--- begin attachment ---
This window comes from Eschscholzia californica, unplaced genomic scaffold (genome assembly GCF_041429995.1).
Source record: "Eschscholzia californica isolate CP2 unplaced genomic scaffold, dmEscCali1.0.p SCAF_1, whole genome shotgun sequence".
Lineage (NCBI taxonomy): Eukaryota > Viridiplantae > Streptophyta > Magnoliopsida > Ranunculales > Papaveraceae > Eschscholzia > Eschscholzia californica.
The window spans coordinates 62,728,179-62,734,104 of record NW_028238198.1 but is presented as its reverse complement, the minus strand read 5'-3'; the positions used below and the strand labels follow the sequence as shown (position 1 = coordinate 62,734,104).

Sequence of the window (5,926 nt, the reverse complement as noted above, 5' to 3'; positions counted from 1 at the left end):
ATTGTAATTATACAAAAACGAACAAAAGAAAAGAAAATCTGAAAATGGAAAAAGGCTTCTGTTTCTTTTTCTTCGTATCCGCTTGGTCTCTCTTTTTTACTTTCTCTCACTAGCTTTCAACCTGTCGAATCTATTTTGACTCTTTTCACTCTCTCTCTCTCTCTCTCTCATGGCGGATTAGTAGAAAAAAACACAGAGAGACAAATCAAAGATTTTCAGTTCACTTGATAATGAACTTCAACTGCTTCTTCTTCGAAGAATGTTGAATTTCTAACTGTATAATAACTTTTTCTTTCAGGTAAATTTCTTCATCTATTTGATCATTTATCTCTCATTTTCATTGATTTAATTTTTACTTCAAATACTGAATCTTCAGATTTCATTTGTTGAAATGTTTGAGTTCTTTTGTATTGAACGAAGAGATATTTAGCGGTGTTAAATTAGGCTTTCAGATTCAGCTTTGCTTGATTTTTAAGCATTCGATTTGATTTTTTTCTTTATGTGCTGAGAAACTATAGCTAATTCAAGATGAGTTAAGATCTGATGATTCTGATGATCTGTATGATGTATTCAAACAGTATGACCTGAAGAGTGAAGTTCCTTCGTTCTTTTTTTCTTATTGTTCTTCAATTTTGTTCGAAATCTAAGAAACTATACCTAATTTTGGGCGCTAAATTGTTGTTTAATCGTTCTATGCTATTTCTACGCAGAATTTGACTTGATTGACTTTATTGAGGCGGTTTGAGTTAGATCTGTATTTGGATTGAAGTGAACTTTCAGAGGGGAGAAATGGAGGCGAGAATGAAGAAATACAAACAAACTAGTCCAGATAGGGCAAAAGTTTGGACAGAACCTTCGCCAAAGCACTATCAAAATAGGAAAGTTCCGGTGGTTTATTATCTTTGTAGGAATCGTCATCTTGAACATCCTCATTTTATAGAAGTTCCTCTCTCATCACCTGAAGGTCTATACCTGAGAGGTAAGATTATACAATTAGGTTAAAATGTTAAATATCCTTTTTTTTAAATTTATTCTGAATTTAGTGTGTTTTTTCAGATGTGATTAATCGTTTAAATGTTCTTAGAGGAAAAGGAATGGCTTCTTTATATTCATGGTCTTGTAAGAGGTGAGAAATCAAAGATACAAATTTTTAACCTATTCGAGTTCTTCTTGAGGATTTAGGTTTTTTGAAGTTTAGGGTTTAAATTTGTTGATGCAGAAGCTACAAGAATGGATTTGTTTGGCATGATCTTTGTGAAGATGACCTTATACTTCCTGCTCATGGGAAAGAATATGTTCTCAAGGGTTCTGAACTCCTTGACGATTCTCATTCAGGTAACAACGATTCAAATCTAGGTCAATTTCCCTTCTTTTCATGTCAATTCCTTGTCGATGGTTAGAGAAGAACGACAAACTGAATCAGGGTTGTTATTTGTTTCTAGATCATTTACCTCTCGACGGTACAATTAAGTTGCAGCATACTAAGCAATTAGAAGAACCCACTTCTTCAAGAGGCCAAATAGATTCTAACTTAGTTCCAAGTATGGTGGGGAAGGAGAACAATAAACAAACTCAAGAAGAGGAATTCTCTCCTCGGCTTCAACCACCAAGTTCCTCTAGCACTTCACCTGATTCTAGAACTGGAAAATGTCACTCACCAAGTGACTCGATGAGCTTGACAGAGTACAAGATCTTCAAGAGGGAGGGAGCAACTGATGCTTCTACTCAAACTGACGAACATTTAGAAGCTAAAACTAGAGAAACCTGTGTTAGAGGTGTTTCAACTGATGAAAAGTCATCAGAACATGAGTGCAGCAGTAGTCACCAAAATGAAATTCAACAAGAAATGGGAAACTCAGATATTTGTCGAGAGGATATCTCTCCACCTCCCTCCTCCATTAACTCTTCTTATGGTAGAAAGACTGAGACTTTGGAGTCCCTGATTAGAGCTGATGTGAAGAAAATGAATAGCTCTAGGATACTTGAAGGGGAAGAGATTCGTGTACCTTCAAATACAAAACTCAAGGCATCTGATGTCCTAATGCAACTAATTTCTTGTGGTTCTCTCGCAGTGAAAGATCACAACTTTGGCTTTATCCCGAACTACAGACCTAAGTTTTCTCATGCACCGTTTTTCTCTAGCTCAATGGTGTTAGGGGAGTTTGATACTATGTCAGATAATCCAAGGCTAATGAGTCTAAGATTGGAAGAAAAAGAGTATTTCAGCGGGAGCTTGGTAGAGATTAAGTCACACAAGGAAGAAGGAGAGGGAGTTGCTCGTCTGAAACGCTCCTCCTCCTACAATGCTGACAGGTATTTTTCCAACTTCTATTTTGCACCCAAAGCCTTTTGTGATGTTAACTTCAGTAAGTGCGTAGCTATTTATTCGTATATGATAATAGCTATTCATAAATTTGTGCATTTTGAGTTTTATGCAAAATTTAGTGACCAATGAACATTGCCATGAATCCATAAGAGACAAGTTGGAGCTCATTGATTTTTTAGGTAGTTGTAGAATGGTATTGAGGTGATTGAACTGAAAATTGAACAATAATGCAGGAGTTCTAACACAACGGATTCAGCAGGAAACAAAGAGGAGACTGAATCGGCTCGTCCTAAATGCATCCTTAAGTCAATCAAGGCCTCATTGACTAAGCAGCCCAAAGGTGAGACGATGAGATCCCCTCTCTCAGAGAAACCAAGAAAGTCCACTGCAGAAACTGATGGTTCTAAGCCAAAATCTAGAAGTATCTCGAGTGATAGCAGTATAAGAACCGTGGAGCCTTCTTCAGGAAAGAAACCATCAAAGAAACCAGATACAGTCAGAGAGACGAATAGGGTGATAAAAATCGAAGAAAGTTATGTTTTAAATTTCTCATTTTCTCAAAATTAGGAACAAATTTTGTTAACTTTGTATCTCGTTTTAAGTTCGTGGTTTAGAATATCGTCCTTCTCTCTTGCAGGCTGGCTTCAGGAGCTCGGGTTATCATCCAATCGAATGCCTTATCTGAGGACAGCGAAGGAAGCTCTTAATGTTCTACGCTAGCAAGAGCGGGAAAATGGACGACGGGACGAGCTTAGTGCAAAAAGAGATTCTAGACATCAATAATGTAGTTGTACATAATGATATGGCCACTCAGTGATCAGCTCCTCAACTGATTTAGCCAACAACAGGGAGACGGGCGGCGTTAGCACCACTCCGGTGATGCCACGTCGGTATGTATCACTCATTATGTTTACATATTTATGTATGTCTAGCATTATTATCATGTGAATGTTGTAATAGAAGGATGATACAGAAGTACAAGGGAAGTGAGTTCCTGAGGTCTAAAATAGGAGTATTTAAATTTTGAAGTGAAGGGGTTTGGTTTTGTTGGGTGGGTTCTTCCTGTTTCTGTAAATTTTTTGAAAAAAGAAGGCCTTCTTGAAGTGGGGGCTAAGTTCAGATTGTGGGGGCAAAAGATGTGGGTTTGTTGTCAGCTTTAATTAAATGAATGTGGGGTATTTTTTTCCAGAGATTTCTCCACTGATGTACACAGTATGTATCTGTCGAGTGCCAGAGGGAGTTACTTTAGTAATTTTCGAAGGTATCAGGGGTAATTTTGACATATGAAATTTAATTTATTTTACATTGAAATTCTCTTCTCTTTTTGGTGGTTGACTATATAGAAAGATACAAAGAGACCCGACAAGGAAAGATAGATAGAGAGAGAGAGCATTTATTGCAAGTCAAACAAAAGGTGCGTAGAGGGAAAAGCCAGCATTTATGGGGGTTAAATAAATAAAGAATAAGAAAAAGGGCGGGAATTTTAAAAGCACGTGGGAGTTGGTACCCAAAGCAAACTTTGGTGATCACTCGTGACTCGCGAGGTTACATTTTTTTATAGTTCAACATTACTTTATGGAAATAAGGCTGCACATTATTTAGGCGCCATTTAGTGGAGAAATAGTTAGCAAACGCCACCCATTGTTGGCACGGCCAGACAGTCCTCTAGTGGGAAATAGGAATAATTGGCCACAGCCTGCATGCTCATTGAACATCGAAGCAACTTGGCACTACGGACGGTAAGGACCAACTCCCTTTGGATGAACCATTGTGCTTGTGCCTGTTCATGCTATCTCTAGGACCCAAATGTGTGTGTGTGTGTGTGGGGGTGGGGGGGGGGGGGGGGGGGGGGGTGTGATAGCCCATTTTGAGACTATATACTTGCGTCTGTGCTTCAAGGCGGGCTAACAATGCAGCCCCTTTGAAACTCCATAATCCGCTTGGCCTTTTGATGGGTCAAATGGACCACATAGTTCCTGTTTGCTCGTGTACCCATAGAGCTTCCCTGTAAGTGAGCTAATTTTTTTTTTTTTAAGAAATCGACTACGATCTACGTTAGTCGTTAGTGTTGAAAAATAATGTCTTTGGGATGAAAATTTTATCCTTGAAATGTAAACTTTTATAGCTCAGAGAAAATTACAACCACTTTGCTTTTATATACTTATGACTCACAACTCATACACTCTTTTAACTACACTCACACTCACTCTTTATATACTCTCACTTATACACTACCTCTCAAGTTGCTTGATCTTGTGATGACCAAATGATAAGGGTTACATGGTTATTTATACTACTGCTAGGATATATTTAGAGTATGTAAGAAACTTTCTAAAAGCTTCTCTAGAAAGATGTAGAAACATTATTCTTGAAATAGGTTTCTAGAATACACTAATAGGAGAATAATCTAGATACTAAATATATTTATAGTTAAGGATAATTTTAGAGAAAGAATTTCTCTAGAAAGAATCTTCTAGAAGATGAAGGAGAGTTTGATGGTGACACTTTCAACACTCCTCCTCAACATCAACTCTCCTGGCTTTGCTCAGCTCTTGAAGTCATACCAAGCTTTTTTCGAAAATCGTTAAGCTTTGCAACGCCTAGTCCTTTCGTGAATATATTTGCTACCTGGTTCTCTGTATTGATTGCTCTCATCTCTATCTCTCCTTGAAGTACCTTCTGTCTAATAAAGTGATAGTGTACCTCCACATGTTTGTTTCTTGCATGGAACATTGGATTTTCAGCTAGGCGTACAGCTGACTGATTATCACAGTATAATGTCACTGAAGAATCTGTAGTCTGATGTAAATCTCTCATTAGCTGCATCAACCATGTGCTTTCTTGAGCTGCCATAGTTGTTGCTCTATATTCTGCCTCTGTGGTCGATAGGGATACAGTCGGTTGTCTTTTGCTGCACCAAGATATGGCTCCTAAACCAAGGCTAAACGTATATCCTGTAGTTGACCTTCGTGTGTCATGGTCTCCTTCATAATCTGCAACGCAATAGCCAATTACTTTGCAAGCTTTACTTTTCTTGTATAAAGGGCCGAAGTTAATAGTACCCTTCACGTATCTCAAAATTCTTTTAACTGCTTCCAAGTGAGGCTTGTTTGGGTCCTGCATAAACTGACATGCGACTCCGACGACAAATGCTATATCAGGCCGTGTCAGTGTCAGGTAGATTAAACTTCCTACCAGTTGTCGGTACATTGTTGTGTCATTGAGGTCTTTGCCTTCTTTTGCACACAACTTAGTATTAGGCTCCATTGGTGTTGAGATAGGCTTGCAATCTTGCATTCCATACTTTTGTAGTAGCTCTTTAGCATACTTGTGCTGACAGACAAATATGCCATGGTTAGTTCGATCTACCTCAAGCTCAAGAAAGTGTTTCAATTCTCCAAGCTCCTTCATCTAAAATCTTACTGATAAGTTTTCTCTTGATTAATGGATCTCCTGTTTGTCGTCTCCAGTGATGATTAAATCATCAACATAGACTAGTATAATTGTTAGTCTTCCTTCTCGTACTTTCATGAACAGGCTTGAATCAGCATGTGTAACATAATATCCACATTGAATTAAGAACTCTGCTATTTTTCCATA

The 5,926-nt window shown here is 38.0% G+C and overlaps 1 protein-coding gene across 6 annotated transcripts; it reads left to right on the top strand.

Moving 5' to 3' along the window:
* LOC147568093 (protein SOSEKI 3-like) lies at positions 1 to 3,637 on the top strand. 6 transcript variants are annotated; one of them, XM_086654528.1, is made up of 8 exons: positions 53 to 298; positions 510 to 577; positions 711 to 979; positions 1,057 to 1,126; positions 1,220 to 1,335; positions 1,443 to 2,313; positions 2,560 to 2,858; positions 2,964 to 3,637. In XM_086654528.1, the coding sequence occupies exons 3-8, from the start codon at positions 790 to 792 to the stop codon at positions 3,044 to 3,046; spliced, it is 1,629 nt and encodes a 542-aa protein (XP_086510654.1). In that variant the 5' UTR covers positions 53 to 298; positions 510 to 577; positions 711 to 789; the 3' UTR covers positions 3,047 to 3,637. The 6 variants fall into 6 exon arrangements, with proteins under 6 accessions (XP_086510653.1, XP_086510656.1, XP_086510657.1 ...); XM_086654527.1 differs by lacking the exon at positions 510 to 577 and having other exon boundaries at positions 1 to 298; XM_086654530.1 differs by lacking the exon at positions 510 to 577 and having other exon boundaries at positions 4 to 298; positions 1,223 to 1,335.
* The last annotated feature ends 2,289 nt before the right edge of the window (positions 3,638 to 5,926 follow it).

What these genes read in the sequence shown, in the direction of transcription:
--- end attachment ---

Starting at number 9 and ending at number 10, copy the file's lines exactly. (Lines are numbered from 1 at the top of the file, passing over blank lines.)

* LOC147568093 (protein SOSEKI 3-like) lies at positions 1 to 3,637 on the top strand. 6 transcript variants are annotated; one of them, XM_086654528.1, is made up of 8 exons: positions 53 to 298; positions 510 to 577; positions 711 to 979; positions 1,057 to 1,126; positions 1,220 to 1,335; positions 1,443 to 2,313; positions 2,560 to 2,858; positions 2,964 to 3,637. In XM_086654528.1, the coding sequence occupies exons 3-8, from the start codon at positions 790 to 792 to the stop codon at positions 3,044 to 3,046; spliced, it is 1,629 nt and encodes a 542-aa protein (XP_086510654.1). In that variant the 5' UTR covers positions 53 to 298; positions 510 to 577; positions 711 to 789; the 3' UTR covers positions 3,047 to 3,637. The 6 variants fall into 6 exon arrangements, with proteins under 6 accessions (XP_086510653.1, XP_086510656.1, XP_086510657.1 ...); XM_086654527.1 differs by lacking the exon at positions 510 to 577 and having other exon boundaries at positions 1 to 298; XM_086654530.1 differs by lacking the exon at positions 510 to 577 and having other exon boundaries at positions 4 to 298; positions 1,223 to 1,335.
* The last annotated feature ends 2,289 nt before the right edge of the window (positions 3,638 to 5,926 follow it).